The government ran a $1.3 trillion deficit for the budget year that ended last month, the third straight year it has operated more than $1 trillion in the red.
The 2011 budget deficit was the second highest on record. It's slightly ahead of the previous budget year's $1.29 trillion deficit but below the $1.41 trillion imbalance record in 2009.
A decade ago, the government was running surpluses and trillion-dollar deficits seemed unimaginable. But those deficits now loom over tense negotiations in Washington.
Lawmakers are under pressure to agree by Thanksgiving on where they can cut $1.2 trillion over the next decade. If they cannot, automatic cuts to Medicare, defense spending and other critical areas of the budget would go into effect in Jan. 2013.
For 2011, the government had to borrow 36 cents of every dollar it spent. The string of massive debts has made interest on that debt the fastest growing budget category. For 2011, net interest payments rose 15.7 percent to $227 billion.
A slightly improved job market helped boost income tax revenue this year. From October 2010 through last month, the economy added 1.3 million net jobs. That compares with only 339,000 net job gains in the previous 12-month period.
Still, that hasn't been enough to bring the millions of Americans who lost jobs during the recession back into the work force.
The government also lost revenue because of the 2 percentage point cut in Social Security taxes, and also it had to pay for an extension of emergency unemployment benefits. Congress approved both in December to boost the sluggish economy.
Total revenues increased 6.5 percent to $2.3 trillion for the budget year that ended Sept. 30; spending rose 4.2 percent to $3.6 trillion.
The nation's debt is now $14.8 trillion. The enormity of that figure has stoked intense partisan debate in Congress over spending and taxes. Polls show growing voter anger with the inability of both parties to reach solutions to the country's budget problems.
Congress reached a last-minute deal in August to raise the government's borrowing limit in stages. But as part of the deal, lawmakers tasked a 12-member deficit-cutting panel with finding at least $1.2 trillion in savings over the next decade.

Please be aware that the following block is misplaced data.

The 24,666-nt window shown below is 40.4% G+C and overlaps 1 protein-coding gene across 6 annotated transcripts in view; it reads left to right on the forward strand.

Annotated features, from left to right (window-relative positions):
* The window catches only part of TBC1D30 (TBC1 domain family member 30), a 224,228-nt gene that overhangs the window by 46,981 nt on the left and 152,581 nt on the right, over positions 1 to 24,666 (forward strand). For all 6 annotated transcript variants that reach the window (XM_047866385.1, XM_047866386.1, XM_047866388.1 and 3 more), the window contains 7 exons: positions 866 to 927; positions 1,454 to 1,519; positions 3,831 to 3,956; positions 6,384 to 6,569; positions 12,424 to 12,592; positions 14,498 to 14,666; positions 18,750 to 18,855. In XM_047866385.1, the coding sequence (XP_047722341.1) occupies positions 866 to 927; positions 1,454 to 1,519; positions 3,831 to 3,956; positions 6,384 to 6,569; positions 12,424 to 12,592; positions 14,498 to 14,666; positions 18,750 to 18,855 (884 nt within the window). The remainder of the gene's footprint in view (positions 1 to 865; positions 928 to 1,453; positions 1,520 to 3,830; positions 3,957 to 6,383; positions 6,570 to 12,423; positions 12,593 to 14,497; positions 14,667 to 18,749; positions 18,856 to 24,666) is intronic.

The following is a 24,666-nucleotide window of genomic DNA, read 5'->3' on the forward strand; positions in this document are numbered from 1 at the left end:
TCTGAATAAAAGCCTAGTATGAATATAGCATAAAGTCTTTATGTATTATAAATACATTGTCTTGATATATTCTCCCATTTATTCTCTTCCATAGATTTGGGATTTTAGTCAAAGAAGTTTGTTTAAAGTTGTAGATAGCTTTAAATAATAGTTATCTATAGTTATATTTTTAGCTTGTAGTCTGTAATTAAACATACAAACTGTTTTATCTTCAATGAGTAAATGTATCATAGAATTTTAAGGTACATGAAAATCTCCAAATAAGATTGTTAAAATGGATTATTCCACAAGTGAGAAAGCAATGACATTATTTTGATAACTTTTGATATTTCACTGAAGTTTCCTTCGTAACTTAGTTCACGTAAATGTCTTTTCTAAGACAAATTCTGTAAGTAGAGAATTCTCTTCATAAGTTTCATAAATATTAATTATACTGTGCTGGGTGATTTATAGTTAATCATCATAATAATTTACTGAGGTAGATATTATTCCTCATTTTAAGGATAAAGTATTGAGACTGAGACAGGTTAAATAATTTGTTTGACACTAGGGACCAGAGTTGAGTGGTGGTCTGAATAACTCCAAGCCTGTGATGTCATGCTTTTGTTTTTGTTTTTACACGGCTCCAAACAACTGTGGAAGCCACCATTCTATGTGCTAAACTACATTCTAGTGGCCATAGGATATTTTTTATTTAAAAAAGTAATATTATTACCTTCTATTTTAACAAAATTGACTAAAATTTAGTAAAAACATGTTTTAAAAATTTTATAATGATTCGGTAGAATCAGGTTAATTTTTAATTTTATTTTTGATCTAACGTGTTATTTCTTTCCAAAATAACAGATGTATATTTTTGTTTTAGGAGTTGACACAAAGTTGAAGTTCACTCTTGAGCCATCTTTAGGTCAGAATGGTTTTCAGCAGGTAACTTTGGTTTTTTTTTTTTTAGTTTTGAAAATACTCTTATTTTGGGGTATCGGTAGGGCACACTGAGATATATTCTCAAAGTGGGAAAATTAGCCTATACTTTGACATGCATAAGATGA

The committee, which is evenly split between Democrats and Republicans, has until Thanksgiving to come up with a plan. It would then go before the House and Senate in December for up-or-down votes.
Administration officials said Friday that Congress needs to reach an agreement through the supercommittee process but also should approve President Barack Obama's $447 billion jobs plan. But the measure fell short of gaining the 60 votes required to be called up for debate in the Senate. All 46 Republicans in the chamber opposed the measure, which seeks to pay for the plan by boosting taxes on the wealthy and corporations
As members of the supercommittee deliberate in secret, party leaders have jousted in public over their conflicting priorities. For Republicans, that means no tax increases. For Democrats, it means no curbs on popular entitlement programs, such as Medicare, without tax increases.
The August budget deal is projected to trim future deficits by $2.1 trillion. That includes the cuts made by the supercommittee and another $900 billion in savings from caps on discretionary spending.
The cuts are expected to begin in the 2012 budget year. CBO estimates $21 billion in cuts to this year's deficit, which is estimated to be $973 billion. The Obama administration is estimating that the 2012 deficit will total $956 billion.
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